Right before Bridges entered a guilty plea, he petitioned to change his name and Social Security number in a Maryland court. He then attempted to shield that petition from the public record, court documents show.

After prosecutors and U.S. District Judge Richard Seeborg found out about the move, thanks to enterprising Maryland state employees, the court ordered electronic monitoring on Bridges, a new curfew, and forbade him access to the Internet. Prosecutors attempted to have Bridges taken into prison until sentencing, but Judge Seeborg denied the motion.

Its clear from court records that Bridges does not know exactly why his identity has been stolen so many times, but the defense offered two theories.

Bridges defense argued that the OPM hack this year left his identity wide open for thieves. Personal information on millions of federal employees were stolen in a hack of the Office of Personnel Management that was discoveredearlier this year.

The defense also implied that, because Bridges name was announced on national news in connection with the highly political Silk Road case, he may have become a target for identity theft.

Soon after the court found out about Bridges attempted identity change, he was arrested once more on charges of stealing identity documents.

Prosecutors said Bridges actions prove he cannot be trusted under court-ordered supervision and that he poses a severe flight risk before his December sentencing date.

Bridges has his own version of this story.

In late September, a thief broke into Bridges’ car and stole his tablet and wallet. Soon his credit cards were being used by thieves, so they were frozen and replaced.

Bridges told local cops that a Maryland State Police identification card was stolen as part of the theft as well, a piece of his career from before the Secret Service. Bridges says he attempted to replace the lost police ID card. Prosecutors claim he tried to replace multiple identification documents as well as his retirement credentials, though exactly which documents Bridges did or did not attempt to replace remains a point of contention.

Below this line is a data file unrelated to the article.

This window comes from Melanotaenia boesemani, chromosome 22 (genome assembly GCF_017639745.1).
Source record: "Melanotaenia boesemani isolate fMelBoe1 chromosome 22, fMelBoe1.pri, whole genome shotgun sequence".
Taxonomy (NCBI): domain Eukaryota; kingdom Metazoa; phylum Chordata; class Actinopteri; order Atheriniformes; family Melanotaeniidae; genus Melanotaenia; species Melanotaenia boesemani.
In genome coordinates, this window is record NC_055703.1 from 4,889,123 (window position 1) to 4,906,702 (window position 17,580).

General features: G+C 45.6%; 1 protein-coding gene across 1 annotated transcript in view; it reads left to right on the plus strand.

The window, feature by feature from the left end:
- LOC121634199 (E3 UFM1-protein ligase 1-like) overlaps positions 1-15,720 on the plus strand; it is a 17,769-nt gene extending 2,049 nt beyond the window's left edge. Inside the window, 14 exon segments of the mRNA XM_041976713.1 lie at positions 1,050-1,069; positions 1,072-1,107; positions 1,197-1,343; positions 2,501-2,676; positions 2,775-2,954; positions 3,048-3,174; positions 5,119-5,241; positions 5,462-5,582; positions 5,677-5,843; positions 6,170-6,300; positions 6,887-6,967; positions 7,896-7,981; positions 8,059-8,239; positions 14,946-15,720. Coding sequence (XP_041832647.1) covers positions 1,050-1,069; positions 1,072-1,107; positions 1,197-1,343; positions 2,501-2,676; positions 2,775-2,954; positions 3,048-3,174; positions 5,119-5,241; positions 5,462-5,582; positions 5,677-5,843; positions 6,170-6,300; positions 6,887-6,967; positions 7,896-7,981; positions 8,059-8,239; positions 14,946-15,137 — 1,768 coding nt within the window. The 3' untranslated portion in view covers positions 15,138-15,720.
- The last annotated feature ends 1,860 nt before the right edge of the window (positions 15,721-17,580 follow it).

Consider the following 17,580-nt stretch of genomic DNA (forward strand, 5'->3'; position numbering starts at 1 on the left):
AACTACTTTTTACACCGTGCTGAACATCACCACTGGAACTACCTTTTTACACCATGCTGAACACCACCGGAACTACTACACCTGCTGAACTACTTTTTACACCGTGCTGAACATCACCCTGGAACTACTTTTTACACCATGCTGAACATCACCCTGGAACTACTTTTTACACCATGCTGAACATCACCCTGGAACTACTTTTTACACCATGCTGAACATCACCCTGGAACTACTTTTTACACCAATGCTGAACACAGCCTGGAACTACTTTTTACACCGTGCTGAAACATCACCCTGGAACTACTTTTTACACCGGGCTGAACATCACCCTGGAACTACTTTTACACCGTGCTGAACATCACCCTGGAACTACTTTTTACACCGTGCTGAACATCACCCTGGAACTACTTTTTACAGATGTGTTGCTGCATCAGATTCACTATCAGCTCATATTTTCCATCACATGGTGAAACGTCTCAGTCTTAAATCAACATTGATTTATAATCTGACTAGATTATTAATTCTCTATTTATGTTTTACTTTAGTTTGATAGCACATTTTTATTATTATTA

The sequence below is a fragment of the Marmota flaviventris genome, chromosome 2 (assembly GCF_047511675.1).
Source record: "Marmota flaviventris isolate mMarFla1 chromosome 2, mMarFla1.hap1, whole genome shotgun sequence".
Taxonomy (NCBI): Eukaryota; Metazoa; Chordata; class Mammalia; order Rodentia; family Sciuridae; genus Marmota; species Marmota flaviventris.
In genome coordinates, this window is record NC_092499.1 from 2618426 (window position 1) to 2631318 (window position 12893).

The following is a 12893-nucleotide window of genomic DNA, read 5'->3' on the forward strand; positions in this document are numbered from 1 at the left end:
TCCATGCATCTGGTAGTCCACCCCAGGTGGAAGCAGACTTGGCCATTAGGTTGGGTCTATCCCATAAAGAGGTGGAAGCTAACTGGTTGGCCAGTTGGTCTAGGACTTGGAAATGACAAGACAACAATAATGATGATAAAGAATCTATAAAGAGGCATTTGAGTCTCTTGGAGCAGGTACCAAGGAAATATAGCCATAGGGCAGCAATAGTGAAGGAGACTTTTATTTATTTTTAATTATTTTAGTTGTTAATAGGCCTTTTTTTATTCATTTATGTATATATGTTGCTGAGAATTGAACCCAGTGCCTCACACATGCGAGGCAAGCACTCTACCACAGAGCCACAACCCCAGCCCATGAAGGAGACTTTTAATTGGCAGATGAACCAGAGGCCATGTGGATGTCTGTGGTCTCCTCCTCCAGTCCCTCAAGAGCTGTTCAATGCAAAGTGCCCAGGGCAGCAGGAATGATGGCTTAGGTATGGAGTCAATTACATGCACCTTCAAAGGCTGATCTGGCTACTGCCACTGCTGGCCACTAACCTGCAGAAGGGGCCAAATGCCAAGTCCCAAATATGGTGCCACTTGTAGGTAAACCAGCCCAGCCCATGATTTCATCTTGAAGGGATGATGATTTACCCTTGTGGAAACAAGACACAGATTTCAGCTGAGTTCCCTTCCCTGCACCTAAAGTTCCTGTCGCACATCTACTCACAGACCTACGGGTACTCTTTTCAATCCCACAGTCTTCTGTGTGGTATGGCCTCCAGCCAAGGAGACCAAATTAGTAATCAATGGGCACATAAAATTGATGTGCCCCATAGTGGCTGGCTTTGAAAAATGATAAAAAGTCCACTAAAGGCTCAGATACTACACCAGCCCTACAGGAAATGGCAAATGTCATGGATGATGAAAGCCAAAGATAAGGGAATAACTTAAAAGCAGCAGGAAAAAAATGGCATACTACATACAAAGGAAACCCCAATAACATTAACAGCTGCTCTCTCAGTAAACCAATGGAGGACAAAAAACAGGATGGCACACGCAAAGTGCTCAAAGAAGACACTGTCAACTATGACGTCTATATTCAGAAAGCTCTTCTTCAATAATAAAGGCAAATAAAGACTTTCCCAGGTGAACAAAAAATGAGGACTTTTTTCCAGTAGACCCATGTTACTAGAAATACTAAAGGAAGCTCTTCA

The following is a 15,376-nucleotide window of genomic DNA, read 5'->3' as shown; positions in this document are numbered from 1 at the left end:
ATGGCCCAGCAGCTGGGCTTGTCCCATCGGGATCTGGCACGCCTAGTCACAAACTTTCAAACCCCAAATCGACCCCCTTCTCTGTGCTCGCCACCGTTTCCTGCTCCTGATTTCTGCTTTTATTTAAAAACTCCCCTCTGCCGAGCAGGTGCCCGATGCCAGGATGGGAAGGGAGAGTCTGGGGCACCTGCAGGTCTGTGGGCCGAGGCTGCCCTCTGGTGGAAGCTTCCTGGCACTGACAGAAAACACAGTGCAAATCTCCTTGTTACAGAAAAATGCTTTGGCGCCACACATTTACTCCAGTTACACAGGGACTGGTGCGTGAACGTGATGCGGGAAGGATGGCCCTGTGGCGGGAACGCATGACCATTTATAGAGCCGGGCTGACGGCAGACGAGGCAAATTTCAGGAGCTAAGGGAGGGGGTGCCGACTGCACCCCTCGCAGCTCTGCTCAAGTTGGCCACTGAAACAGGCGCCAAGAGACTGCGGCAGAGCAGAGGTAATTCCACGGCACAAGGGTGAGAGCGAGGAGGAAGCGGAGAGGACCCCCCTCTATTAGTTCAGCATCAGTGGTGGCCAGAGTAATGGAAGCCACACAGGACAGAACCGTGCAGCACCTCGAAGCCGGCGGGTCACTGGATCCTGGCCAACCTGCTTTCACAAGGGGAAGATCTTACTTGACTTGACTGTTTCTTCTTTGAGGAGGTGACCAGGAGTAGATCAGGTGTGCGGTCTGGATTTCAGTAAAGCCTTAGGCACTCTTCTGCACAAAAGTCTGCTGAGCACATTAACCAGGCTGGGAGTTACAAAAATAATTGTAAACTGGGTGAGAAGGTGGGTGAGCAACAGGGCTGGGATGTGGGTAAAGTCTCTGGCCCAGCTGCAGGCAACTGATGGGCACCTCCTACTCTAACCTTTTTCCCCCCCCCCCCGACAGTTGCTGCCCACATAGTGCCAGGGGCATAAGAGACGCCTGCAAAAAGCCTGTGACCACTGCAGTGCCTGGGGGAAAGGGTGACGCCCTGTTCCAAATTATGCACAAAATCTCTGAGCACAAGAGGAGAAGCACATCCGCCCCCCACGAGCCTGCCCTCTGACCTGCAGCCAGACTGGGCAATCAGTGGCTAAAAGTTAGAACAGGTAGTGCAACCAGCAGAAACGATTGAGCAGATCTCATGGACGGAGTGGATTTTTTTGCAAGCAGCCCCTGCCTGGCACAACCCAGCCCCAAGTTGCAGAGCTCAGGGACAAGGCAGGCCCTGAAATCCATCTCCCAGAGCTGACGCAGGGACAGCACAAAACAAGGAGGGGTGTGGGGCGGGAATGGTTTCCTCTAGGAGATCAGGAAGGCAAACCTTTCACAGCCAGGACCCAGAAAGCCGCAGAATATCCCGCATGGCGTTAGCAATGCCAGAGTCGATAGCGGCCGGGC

When he reported to his pretrial officer on Oct. 8, Bridges was, to his surprise, arrested once again.

The prosecution does not believe the theft of Bridges’ belongings happened, and they charge, instead, that Bridges was attempting to gain identity documents to which he is not entitled.

The documents Bridges may have received carry all sorts of privileges, prosecutors argued. They could be used to obtain other forms of ID, justify carrying concealed weapons, or be used to enter government buildings without going through ordinary security channels.

Prosecutors pointed out that, despite the alleged wallet theft, Bridges still has his drivers license, a fact that local police reportedly found odd.

Bridges defense called the governments theory absurd. He had three witnesses, including a retired Secret Service agent, willing to testify that he did in fact originally have the identity documents he claimed were stolen. Moreover, Levin claimed that the ID documents Bridges already owns as a retired Maryland trooper would have provided all of the privileges described above.

In essence, the government is asking that this Court detain Mr. Bridges for being the victim of a theft, the defense argued. Notwithstanding the baseless and nonsensical accusations to the contrary, Mr. Bridges situation has not changed Mr. Bridges continues not to be a flight risk

Bridges was ultimately released from custody.

Bridges is one of two federal law enforcement agents who plead guilty on a variety of corruption charges during the Silk Road trial. DEA agent Carl Force was sentenced to 78 months in prison for extortion this week.

Lyn Ulbricht, mother of Ross Ulbricht, has argued that the allegations of corruption of Force and Bridges cast doubt on the case against her son.

The fact that Ross attorneys were not permitted to use this important information at trial was devastating to Ross defense, Lyn Ulbrichttold the Daily Dot earlier this year. These revelations of corruption cast doubt on the integrity of the entire investigation and the governments case,including accusations of murder-for-hire,which we have always been certain were false.

Ulbricht’s defense team is currently appealing his life sentence in New York.

Illustration by Max Fleishman